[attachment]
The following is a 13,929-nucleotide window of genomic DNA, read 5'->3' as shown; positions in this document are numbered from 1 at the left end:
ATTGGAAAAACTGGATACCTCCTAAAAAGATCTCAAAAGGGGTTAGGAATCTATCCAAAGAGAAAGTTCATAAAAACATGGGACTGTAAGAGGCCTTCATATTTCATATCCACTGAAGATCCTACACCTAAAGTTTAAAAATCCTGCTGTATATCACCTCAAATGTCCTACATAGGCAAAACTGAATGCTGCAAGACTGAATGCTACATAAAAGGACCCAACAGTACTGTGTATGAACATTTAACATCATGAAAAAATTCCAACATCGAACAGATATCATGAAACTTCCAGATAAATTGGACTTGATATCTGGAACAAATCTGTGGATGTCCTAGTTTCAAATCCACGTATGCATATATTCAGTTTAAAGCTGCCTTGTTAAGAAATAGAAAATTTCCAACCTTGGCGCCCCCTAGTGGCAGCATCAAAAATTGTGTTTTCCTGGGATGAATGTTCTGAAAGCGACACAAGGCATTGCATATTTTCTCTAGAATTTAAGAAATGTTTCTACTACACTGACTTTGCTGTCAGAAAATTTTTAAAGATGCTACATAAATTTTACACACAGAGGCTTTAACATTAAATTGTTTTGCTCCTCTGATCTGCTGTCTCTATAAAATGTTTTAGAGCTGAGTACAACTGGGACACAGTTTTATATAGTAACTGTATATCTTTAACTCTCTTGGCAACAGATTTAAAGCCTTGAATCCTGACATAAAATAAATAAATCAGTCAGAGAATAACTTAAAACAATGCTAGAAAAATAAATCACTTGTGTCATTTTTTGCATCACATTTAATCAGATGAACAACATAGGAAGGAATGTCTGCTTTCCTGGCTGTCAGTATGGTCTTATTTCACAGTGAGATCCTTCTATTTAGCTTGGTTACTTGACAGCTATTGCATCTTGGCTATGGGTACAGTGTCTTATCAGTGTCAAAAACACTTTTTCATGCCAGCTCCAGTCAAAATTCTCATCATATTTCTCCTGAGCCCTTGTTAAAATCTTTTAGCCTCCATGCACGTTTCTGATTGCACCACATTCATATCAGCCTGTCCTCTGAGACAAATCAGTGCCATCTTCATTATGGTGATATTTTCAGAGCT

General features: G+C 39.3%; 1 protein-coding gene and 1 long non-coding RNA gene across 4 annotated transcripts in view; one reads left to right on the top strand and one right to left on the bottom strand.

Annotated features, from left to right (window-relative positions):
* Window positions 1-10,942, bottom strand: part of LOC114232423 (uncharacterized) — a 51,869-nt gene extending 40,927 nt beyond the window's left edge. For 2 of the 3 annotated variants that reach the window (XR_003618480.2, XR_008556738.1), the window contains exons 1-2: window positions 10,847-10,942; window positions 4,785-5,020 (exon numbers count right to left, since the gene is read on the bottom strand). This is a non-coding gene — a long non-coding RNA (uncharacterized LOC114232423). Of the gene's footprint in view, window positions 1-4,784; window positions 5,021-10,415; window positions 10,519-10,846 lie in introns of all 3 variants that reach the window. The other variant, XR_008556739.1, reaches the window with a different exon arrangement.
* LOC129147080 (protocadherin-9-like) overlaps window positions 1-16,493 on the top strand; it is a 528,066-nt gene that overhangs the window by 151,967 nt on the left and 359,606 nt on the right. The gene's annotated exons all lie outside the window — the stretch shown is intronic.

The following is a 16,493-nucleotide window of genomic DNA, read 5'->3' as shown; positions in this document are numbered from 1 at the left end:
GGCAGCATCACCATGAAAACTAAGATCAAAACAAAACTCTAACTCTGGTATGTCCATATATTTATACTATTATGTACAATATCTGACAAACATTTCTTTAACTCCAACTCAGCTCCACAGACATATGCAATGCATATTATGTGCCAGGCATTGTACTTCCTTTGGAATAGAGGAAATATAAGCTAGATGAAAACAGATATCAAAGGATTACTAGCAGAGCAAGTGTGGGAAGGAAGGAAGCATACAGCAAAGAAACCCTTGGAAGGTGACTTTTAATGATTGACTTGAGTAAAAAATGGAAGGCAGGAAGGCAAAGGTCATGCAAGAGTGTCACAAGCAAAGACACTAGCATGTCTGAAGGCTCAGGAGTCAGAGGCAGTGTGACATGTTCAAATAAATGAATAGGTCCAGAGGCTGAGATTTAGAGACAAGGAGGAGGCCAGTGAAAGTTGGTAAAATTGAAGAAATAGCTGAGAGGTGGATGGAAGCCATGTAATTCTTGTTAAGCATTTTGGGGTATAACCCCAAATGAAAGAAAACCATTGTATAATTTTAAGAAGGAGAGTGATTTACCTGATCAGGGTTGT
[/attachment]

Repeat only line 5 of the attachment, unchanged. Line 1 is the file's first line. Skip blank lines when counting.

* Window positions 1-10,942, bottom strand: part of LOC114232423 (uncharacterized) — a 51,869-nt gene extending 40,927 nt beyond the window's left edge. For 2 of the 3 annotated variants that reach the window (XR_003618480.2, XR_008556738.1), the window contains exons 1-2: window positions 10,847-10,942; window positions 4,785-5,020 (exon numbers count right to left, since the gene is read on the bottom strand). This is a non-coding gene — a long non-coding RNA (uncharacterized LOC114232423). Of the gene's footprint in view, window positions 1-4,784; window positions 5,021-10,415; window positions 10,519-10,846 lie in introns of all 3 variants that reach the window. The other variant, XR_008556739.1, reaches the window with a different exon arrangement.